Silver points are still available today for obturation of root canals, but their users are becoming fewer and fewer. This is fortunate, as they are obviously a poor choice of material to fulfill our aim of hermetically sealing the root canal system. These points corrode over time and allow high levels of leakage. If you’re particularly interested in the mode of failure, check out the following references:
Seltzer S, Green DB, Weiner N, DeRenzis F.
A scanning electron microscope examination of silver cones removed from endodontically treated teeth.
Oral Surg Oral Med Oral Pathol 1972;33:587–605.
Zielke DR, Brady JM, del Rio CE.
Corrosion of silver cones in bone: a scanning electron microscope and microprobe analysis.
J Endod 1975;1:356–60.
Relation between corroded silver points and endodontic failures.
J Endod 1981;7:224–7.
Zmener O, Dominquez FV.
Corrosion of silver cones in the subcutaneous connective tissue of the rat: a preliminary scanning
electron microscope, electron microprobe, and histological study.
J Endod 1985;11:55–61.
Silver points for root canal obturation, however have been used extensively in the past, and this means that we will be required to remove them for the purposes of re-treatment. Many younger dentists will never have been introduced to the silver point technique, and may never have even handled one.
The main thing to note is that the silver point is quite soft and malleable. It is also smooth, which means that it does not generally bind in the canal. The points were cemented into the canals with sealer, and generally, the point was left protruding into the canal and the core material placed around it. Thus, If you can manage to retain this free end and grasp it, it can often be pulled free of the canal, especially if there has been extensive microleakage. Where a point has been sheared off at or below the level of the orifice, it can be much more difficult to remove.
The first step in removing a silver point is to carefully remove any core material from around the point. The softness of the point does, however mean that caution must be used when exposing the free end of the point. both burs and ultrasonics can quite easily cut through through the point leaving you little to grab on to. So, I generally use an ultrasonic instrument to remove the core material. If the core material is harder – composite or amalgam and you don’t have specialised endodontic ultrasonic points, then take great care when removing the core material with burs so as to ensure you don’t cut through the silver point.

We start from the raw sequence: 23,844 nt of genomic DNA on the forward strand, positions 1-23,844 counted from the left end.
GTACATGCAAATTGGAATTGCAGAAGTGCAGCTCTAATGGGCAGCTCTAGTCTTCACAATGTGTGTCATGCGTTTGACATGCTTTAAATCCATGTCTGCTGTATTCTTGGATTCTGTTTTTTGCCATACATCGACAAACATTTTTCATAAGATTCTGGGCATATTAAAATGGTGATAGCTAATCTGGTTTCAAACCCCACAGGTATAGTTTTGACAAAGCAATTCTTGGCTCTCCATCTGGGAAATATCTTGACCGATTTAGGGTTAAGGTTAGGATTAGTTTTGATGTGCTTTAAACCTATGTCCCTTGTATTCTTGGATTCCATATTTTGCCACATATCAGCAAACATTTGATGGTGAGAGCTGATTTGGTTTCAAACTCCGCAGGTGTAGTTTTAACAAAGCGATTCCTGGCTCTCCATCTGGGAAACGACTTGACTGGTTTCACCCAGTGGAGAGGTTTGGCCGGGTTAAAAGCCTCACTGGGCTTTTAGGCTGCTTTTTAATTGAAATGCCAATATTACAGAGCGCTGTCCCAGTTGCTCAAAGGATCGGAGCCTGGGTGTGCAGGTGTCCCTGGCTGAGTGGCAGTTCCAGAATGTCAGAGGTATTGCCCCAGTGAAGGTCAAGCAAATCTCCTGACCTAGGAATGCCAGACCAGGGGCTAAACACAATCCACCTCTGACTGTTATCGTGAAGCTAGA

Don’t worry if you don’t have specialised endodontic ultrasonics available, you can work with your general purpose ultrasonic tip, as long as you carefully remove much of the core material and then use the ultrasonic to free the silver point tags.
Once you have removed the core material, irrigate thoroughly with sodium hypochlorite. The next step is to try to free up the coronal portion of the silver point. A few drops of chloroform will help to dissolve some sealer if the sealer is ZOE based. You can then gently use a small file to try to break up the cement around the coronal portion of the point.
If the point appears to be a little loose, it’s time to start pulling. At this point, you might find that you have nothing small enough to reach into the pulp chamber to grab the free end of the point. Unfortunately, this is where you might find that some specialised equipment is required. The Steiglitz forceps are nice and small and generally will fit into a pulp chamber and allow you to grasp the free end.
Remember, the points are soft, so use firm and constant force to withdraw the point. Try to avoid bending back and forth as this can work harden the silver point and lead to a breakage.
Another technique mentioned in John Rhode’s Textbook, ‘Advanced Endodontics’ (quite a good read for an overview of advanced techniques) is to gently screw a hedstroem file down beside the point to engage it, and then attempt to withdraw the file with point attached.
OK, so what do you do if the point breaks, or you don’t have enough of a tag to grip with Steiglitz forceps, or you simply don’t have Steiglitz forceps? This can also occur if a post has been used and the point has been sheared off apically to the orifice. One method I was forced to try recently was the twisted file method. I’m not sure if this has a formal name (Just checked in Rhode’s Textbook – he calls it “Braiding”). Basically, you place three files alongside the point and twist them so the twisted files grip the point, and then simply pull. I’ve seen this technique described in text books for the removal of separated instruments also.
In this case, I used two Hedstrom files to bind the point, and a third, smaller (size 10) K file. I think the third file helps wrap the other two files around whatever it is you are trying to grab. When using just two files, they can just end up twisting around each other. The softness of the silver points also allows the Hedstrom to lock into the point.
When twisting the files, you need to keep some apical pressure so that they don’t slip off the subject of your grab. You do need to twist the files quite tightly to ensure you have a firm grip.
I’d love to hear thoughts and comments from other dentists and endodontists on their experiences and what method they use to remove silver points when re-treating.